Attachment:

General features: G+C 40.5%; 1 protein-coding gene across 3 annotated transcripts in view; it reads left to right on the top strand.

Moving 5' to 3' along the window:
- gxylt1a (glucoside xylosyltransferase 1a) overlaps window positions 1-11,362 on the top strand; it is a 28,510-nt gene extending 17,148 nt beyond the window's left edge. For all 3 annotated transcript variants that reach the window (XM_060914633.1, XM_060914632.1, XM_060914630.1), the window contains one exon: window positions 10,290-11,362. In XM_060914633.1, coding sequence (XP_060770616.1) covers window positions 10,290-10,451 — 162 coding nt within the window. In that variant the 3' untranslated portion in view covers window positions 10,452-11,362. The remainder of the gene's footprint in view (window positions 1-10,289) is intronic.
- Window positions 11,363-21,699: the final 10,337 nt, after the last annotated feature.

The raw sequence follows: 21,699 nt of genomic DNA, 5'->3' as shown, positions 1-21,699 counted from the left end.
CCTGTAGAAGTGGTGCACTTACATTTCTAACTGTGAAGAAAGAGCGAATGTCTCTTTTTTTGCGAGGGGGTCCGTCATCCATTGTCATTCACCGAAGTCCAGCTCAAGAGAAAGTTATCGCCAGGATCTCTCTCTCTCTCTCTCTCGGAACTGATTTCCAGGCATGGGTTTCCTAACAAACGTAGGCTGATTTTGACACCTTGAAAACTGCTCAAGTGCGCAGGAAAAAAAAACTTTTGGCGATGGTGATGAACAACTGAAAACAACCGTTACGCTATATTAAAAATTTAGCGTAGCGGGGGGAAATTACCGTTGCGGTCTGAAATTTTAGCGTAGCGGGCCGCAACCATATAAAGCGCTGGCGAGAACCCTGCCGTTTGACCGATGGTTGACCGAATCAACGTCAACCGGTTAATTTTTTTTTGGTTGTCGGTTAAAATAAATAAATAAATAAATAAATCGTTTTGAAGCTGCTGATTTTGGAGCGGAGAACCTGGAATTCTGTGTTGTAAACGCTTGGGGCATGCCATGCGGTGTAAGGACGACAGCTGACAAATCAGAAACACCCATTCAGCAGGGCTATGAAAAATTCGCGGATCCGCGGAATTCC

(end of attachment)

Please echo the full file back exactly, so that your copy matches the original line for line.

General features: G+C 40.5%; 1 protein-coding gene across 3 annotated transcripts in view; it reads left to right on the top strand.

Moving 5' to 3' along the window:
- gxylt1a (glucoside xylosyltransferase 1a) overlaps window positions 1-11,362 on the top strand; it is a 28,510-nt gene extending 17,148 nt beyond the window's left edge. For all 3 annotated transcript variants that reach the window (XM_060914633.1, XM_060914632.1, XM_060914630.1), the window contains one exon: window positions 10,290-11,362. In XM_060914633.1, coding sequence (XP_060770616.1) covers window positions 10,290-10,451 — 162 coding nt within the window. In that variant the 3' untranslated portion in view covers window positions 10,452-11,362. The remainder of the gene's footprint in view (window positions 1-10,289) is intronic.
- Window positions 11,363-21,699: the final 10,337 nt, after the last annotated feature.

The raw sequence follows: 21,699 nt of genomic DNA, 5'->3' as shown, positions 1-21,699 counted from the left end.
CCTGTAGAAGTGGTGCACTTACATTTCTAACTGTGAAGAAAGAGCGAATGTCTCTTTTTTTGCGAGGGGGTCCGTCATCCATTGTCATTCACCGAAGTCCAGCTCAAGAGAAAGTTATCGCCAGGATCTCTCTCTCTCTCTCTCTCGGAACTGATTTCCAGGCATGGGTTTCCTAACAAACGTAGGCTGATTTTGACACCTTGAAAACTGCTCAAGTGCGCAGGAAAAAAAAACTTTTGGCGATGGTGATGAACAACTGAAAACAACCGTTACGCTATATTAAAAATTTAGCGTAGCGGGGGGAAATTACCGTTGCGGTCTGAAATTTTAGCGTAGCGGGCCGCAACCATATAAAGCGCTGGCGAGAACCCTGCCGTTTGACCGATGGTTGACCGAATCAACGTCAACCGGTTAATTTTTTTTTGGTTGTCGGTTAAAATAAATAAATAAATAAATAAATCGTTTTGAAGCTGCTGATTTTGGAGCGGAGAACCTGGAATTCTGTGTTGTAAACGCTTGGGGCATGCCATGCGGTGTAAGGACGACAGCTGACAAATCAGAAACACCCATTCAGCAGGGCTATGAAAAATTCGCGGATCCGCGGAATTCC